(This feature is part of an ongoing series of Reeler profiles of New York films and filmmakers at the 2008 Sundance Film Festival. Click here for a complete list of this year's interviews.)
THE REELER: Can you give me a rundown of Salim Baba's story in your own words?
TIM STERNBERG: It's really a very simple story: a portrait of Salim Mohammed, a 55-year old man who lives in a very poor area of North Calcutta. He inherited a Lumiere projector from his father in the '60s -- a hand-cranked movie projector -- and he's taken it out in the neighborhood and shown film scraps he's spliced together with tape and scissors and trailers and all of these discarded scraps of film that bigger movie houses throw away. It's just about him and his relationship with his sons and just talking about his life. It's about 14 minutes long. It was shot in a little over a week in 2006.
R: Is it true you called up the BBC to track this guy down after seeing a news story?
TS: I turned on my Internet one morning in 2004, and the BBC News home page came up. I read the article, and I thought it was very charming. I've worked as an editor and in various aspects of post-production for many years but never made my own film. I always wanted to, and I always had it in the back of my mind that I wanted to go make a portrait of this guy, but I obviously wasn't going to fly to India for it. My wife works in India as a textile designer for a couple of months in the winter of every year. We had a kid, so basically I said, "I'm coming with you for month, but I really need a project to keep us getting along so I'm not hanging out while you're working." She was in Jaipur, about 1,500 miles west of Calcutta; I was going to fly to Calcutta. I was going to shoot it myself, but when I told Francisco Bello, the cameraman, about it, he said he'd fly himself over and shoot it for me.
R: Did you have a preconceived idea of what you'd find once you got there? How did that differ from the reality?
TS: The preconceived idea was very graduate student-y: We had all of these ideas of the death of cinema, and he's going to have some great Buster Keaton or John Ford one-reel film that's been waiting since the teens. We had these fantasies that he was the living link to the age of Lumiere and the origins of cinema -- how cinematic technology was distributed through the colonial paths. When we got there and we tried to talk to him about Satyajit Ray and the history of cinema, he was very practical. He was like. "I remember those movies vaguely from years ago; they were in black and white. I think I have one black-and-white film left; the rest I just threw away." What he had was from 1989. He was like, "The kids don’t want to see that!" He has to make living. So we all had to recalibrate. He kind of humbled us.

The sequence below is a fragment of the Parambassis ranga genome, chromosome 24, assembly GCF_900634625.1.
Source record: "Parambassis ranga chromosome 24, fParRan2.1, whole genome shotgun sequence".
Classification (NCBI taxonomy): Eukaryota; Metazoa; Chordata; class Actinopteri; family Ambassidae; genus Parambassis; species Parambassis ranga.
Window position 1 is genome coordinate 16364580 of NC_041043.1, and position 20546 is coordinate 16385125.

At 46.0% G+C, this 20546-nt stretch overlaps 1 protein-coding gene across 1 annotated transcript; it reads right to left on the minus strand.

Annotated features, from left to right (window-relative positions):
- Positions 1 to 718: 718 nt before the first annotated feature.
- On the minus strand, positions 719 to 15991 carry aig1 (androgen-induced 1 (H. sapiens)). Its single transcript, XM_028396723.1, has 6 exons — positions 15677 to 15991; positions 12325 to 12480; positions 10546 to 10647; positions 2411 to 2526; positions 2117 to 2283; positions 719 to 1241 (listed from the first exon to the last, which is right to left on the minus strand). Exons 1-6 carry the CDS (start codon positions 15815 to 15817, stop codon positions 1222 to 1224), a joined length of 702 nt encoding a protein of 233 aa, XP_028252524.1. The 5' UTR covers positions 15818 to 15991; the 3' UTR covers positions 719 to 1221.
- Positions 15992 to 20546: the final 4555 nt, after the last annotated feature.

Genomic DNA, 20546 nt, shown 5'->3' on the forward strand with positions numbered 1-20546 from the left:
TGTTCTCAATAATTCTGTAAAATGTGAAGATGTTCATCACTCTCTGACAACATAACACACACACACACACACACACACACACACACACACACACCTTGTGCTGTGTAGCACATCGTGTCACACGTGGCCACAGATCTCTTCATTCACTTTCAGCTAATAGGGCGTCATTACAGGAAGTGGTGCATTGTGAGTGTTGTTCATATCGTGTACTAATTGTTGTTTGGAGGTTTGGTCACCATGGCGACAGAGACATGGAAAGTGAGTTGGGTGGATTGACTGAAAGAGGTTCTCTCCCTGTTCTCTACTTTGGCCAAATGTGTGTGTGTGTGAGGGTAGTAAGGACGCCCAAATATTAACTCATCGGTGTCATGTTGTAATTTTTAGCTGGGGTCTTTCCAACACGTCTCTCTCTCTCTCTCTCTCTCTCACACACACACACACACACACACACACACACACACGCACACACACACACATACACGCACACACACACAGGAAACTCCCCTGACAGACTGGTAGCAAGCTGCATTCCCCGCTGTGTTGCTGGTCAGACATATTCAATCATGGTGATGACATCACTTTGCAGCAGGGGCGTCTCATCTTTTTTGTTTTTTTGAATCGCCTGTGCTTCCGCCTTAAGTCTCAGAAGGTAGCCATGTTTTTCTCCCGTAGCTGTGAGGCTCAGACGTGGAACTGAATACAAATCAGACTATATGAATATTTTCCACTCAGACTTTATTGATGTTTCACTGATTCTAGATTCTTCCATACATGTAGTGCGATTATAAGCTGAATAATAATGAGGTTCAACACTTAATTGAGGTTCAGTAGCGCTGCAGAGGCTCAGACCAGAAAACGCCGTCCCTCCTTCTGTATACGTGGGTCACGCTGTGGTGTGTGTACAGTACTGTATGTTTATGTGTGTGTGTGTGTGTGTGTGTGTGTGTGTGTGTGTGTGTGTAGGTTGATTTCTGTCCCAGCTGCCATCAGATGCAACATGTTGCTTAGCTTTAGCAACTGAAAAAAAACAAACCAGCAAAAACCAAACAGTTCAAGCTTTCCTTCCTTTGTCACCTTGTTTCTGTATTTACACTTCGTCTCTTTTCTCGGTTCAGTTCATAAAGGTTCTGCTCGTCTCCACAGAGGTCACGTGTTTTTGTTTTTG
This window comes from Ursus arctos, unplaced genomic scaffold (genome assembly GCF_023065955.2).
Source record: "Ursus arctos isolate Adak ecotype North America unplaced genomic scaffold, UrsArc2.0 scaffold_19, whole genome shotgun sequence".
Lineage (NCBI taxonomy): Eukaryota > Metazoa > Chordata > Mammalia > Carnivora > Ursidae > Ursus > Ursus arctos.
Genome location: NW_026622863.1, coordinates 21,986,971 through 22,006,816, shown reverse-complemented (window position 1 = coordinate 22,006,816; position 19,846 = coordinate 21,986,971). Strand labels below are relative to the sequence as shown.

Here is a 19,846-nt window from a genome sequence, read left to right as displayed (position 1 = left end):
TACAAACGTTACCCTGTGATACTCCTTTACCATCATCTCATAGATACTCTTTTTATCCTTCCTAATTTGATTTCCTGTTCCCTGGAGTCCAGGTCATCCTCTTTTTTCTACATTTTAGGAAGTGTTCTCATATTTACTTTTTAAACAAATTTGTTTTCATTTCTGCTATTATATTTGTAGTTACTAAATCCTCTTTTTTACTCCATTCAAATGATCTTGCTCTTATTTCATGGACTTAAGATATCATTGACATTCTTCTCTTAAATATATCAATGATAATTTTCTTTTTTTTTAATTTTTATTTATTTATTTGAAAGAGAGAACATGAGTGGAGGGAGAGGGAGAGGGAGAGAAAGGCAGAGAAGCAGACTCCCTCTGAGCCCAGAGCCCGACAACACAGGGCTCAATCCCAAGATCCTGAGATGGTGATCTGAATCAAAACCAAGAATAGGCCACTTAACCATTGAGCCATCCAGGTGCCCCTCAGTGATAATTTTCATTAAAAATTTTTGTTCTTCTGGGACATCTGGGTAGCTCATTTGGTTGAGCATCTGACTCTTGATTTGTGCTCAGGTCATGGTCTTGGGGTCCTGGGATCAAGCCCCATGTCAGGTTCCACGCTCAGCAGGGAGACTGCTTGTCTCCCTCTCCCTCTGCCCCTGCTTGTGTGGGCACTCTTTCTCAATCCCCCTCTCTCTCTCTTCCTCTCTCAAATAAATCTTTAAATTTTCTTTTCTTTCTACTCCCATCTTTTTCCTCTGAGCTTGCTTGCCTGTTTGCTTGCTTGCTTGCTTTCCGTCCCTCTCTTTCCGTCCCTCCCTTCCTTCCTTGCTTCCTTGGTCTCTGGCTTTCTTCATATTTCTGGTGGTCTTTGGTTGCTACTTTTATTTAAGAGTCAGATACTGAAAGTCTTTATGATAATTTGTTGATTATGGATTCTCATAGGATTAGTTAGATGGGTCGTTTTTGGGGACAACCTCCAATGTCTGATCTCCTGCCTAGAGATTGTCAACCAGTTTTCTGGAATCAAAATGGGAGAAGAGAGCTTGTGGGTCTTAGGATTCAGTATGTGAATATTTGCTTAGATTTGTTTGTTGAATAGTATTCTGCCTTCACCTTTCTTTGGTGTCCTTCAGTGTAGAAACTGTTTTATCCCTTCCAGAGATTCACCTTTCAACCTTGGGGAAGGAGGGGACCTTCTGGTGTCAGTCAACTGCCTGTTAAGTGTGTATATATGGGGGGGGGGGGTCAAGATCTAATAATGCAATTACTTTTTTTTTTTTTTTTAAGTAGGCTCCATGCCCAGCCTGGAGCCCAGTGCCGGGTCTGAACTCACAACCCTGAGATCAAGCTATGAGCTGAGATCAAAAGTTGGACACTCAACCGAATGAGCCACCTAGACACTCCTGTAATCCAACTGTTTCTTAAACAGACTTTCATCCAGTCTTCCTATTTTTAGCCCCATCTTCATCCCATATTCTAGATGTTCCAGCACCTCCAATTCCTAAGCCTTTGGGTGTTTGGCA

R: Of course this film has been all over the festival circuit in the last year. Once you started shooting and eventually editing, did you know what you had on your hands? And what kinds of expectations did you have for it?
TS: I don't mean to sound cheeky, but I had no ambitions for it. I'd always wanted to make my own films, but I was so overwhelmed and intrigued by the whole experience -- it was really intense and really wonderful. But I had a child and a house and lot of things on my plate. It took us a lot longer to get the film done. I'm sure all the filmmakers you talk to -- especially with documentary -- are telling you how these things get dragged out. Then we cut together this two-minute teaser and started showing it to people. We got wonderful response. I sent my friend [producer] Scott Mosier a 30-second clip of the film, and he was extremely excited by it. He eventually came on as a producer. Private investors donated a lot of money after a fundraiser where we showed images and a four-minute teaser. We didn't really know what we had until we got back and started cutting it. It's one of those happy stories that hopefully happens more than once in your cinematic life.
R: So with that in mind, how do you plan to take advantage of Sundance to continue this roll?
TS: I'm using it as a way to get the film out there and meet more producers and investors -- to really circulate in that world. It's funny, because we're almost a year into our run and we've been accepted into 10 or 15 more festivals. So we'll be playing through the end of the year, which is a good year longer than most festival runs. And I'm being earnest when I say it's so great that the word on the street is very good about a short ethnographic film. That seems unheard of, doesn't it?
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